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My mom, who had Alzheimer’s, died after a stroke earlier this year. It was not a shock that she suffered a stroke.

I’ve had friends who had strokes which have changed their lives to varying degrees. Some have been far more severe than others.

But when a professional athlete suffers a stroke it seems surreal. If I recall correctly, J.R. Richard’s career as a top pitcher for the Astros was derailed by a stroke. When Tedy Bruschi had a stroke shortly after winning a third Super Bowl I was shocked. He was a fan favorite on the Patriots’ defense that helped them to those first three championships.

His story is found in the book, written with Michael Holley, Never Give Up: My Stroke, My Recovery & My Return to the NFL. The subtitle just about says it all. The focus is on those three things.

He gives a little back of his background before the stroke, but the great bulk of the book is about the stroke and the next few years of his life.

Tedy grew up in California, familiar with hardship due to poverty and divorced parents. This shaped him. He kept his goals in mind, and financial security was one of those goals. He negotiated most of his own contracts, so it wasn’t about maximizing income (because he also wanted to win) but rather in terms of living within his means and minimizing debt so he could pay it off quickly.

He talks briefly about his time at the University of Arizona but mostly because that is where he met his wife, Heidi, who played volleyball there. His in-laws still live here in Tucson. We learn he was a party boy as well until he realized he could be that and a dad at the same time. Tedy no longer drinks as a result. He briefly discusses his Catholic faith.

Where he centers in are the events leading up to the stroke, including his time with Tom Brady at the Pro Bowl after winning that Super Bowl. He and Tom set a goal of 3 Super Bowl victories in a row. After that game Tom went of vacation while Tedy flew home: a flight they think may have contributed to his stroke.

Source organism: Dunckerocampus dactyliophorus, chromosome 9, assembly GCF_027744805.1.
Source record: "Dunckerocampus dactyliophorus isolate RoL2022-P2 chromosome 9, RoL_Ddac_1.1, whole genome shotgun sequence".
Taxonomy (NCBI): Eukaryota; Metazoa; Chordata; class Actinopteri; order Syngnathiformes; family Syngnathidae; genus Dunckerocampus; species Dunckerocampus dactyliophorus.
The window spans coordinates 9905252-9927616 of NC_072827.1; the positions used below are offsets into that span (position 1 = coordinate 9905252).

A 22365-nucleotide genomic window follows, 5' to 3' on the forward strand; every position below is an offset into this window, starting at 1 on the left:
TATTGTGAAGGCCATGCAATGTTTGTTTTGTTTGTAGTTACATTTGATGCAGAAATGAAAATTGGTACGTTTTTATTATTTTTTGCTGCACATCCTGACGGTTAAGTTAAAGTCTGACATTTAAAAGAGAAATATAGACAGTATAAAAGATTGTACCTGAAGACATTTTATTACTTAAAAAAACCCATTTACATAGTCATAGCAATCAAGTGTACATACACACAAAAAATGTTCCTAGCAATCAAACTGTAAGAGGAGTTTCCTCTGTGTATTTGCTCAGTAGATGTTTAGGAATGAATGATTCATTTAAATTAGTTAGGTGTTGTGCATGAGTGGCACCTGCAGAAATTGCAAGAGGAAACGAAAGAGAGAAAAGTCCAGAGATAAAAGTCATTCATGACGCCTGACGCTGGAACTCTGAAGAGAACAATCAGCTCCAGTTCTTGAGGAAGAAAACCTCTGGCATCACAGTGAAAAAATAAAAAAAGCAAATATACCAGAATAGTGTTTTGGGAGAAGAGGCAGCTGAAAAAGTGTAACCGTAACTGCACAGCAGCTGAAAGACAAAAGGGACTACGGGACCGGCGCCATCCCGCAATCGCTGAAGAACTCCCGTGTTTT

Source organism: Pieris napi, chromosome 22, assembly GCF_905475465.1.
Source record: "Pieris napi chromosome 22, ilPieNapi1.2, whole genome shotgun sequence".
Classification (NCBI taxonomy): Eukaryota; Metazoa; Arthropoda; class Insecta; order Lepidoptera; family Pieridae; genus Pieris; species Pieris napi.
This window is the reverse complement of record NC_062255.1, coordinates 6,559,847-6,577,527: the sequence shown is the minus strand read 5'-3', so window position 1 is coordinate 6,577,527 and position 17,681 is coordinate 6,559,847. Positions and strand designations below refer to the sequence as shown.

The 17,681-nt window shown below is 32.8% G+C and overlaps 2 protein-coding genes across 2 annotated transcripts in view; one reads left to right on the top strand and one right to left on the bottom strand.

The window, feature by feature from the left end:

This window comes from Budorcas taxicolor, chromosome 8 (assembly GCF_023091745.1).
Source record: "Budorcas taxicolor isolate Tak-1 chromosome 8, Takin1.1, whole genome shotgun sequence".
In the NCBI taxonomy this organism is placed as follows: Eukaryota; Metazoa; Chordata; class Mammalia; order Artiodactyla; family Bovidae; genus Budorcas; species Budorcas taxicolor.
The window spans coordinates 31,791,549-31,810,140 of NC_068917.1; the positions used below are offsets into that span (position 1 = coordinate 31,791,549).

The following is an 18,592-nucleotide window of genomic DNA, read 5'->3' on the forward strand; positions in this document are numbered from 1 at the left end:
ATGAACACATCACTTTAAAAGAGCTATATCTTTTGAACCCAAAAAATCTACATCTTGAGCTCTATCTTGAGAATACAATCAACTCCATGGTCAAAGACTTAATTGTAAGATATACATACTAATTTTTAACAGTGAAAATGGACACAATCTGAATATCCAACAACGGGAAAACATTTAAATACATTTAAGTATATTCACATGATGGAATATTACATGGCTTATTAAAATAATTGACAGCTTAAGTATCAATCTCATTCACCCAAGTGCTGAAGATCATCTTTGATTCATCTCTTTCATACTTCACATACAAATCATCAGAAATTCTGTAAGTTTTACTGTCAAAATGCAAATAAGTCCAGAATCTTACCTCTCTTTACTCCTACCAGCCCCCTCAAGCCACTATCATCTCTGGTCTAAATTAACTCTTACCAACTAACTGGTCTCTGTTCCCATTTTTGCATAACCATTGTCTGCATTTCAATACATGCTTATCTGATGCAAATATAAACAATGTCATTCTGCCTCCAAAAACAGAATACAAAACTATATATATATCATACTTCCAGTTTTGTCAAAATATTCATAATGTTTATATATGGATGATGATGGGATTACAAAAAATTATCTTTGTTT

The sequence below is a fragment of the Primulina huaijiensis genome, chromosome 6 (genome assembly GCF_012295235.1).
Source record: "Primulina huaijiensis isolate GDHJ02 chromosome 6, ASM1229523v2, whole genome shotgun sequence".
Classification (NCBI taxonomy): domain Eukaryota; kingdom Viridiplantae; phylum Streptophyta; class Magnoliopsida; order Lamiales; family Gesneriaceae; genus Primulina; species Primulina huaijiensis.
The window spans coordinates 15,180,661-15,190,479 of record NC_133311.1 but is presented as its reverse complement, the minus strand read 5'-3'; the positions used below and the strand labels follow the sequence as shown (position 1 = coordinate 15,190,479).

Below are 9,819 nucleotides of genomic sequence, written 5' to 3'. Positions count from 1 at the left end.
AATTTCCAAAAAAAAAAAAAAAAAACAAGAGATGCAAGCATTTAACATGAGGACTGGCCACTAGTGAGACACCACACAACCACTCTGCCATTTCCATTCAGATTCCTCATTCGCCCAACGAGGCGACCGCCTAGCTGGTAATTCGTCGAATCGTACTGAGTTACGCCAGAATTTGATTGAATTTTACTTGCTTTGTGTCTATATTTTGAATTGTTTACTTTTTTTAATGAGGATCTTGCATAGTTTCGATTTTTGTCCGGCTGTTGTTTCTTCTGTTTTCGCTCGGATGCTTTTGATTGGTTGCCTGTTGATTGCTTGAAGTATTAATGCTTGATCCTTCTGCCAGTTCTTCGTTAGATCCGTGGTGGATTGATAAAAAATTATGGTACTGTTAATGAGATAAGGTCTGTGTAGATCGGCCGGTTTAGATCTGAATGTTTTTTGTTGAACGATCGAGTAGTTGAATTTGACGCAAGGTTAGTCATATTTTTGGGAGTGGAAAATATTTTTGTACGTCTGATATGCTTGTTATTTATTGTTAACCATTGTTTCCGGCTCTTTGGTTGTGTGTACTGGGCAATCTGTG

The immediate results of the stroke were devastating emotionally. His vision was impaired as well as his body weakened. There was a chance he’d never play football again, and he thought he never would. He initially retired. He wasn’t sure he’d recover physically, and whether the hole in his heart that caused it could be repaired so he could play.

You get a glimpse into the role relationships play with Tedy. Some were teammates like Tom, Vrabel, Rodney and Fauria. At times his relationship with Bob Kraft was affected due to the business of the game. Tedy was frustrated by the official statements and that is understandable. He paints a picture of the other side of Belichick, the side we don’t see. There is a human being in there who cared about Tedy and provided some wisdom in the midst of the stroke confusion.

It was the new relationships that mattered in his recovery, and subsequent return to football. There was a battery of doctors that became essential, and the physical therapist who pushed him and respected his privacy by not telling people she was working with Tedy. Some of the doctors were brought in by Bob Kraft to help Tedy and his wife make wise decisions about whether to return.

This was a difficult decision. They each had to deal with their own fears, but he was ready to reconsider his future before she was. There was a lengthy period of tension and distance which was unusual for them, as she resisted his push. She needed her husband, not a football player. Tedy is pretty honest about something most people would want to downplay.

One of the unexpected relationships was with Trisha Meili. She was the victim of the rape and beating in Central Park that was attributed to the Central Park five (she wrote I Am the Central Park Jogger: A Story of Hope and Possibility). Hearing her speak about her recovery, and loss, was inspiring to him and Heidi. He also began to realize all he’d still have if he never had football again.

In terms of football, the focus is on his first two seasons after the stroke. I really wish they would have updated the book to include the near-perfect season. This is my one complaint. But you get a glimpse of how he understands who to play the game: communication, teamwork and ferocity.

I found this to be an interesting story about perseverance, overcoming fears as well as physical limitations. While he is honest about his past, he doesn’t glorify his drinking to excess. It does capture his competitive nature well. Michael Holley, as usual, does a good job capturing the voice of the man while making it interesting and readable.

This is brief because it is a book I read while donating plasma. This means I can’t underline anything. As a result I’m working on memory and impressions.

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